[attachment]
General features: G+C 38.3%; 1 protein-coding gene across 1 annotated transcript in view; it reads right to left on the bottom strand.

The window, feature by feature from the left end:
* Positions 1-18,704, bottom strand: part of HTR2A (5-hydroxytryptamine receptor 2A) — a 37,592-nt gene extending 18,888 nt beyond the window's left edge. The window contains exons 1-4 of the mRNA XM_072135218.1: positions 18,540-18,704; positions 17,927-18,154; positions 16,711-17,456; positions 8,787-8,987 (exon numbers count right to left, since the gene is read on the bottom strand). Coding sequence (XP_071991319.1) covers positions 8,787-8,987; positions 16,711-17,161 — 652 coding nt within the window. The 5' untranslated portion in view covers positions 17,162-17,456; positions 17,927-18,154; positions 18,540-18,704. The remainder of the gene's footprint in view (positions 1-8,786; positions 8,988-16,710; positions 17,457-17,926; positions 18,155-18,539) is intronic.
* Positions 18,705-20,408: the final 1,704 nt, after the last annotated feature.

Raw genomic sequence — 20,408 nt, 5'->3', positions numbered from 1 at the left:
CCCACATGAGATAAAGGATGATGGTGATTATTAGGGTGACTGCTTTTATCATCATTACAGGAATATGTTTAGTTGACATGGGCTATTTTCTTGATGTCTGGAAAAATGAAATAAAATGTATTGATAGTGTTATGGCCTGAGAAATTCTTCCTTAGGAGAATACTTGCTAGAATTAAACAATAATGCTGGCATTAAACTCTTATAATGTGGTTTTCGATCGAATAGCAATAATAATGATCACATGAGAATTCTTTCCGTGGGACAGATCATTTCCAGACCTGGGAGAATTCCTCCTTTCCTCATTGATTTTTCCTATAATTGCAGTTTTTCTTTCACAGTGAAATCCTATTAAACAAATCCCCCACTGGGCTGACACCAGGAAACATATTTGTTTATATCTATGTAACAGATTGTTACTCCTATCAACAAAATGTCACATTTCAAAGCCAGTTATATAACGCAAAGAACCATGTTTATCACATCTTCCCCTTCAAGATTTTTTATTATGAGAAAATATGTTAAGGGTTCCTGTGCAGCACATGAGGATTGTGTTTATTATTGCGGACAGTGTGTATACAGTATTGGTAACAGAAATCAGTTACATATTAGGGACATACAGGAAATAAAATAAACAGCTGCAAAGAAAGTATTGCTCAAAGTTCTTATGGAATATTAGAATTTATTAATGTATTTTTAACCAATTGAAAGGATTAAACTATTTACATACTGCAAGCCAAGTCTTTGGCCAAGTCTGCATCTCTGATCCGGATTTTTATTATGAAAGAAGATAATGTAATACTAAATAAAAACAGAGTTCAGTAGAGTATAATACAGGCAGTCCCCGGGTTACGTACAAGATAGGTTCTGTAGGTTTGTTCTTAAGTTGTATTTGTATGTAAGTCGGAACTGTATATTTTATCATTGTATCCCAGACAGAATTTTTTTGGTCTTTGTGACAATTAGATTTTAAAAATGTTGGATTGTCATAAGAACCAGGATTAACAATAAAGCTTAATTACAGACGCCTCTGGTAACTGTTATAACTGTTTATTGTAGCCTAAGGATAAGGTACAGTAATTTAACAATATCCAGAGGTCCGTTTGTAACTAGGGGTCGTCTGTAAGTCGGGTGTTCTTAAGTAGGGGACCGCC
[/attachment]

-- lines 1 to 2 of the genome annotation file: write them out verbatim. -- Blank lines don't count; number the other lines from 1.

General features: G+C 38.3%; 1 protein-coding gene across 1 annotated transcript in view; it reads right to left on the bottom strand.

The window, feature by feature from the left end: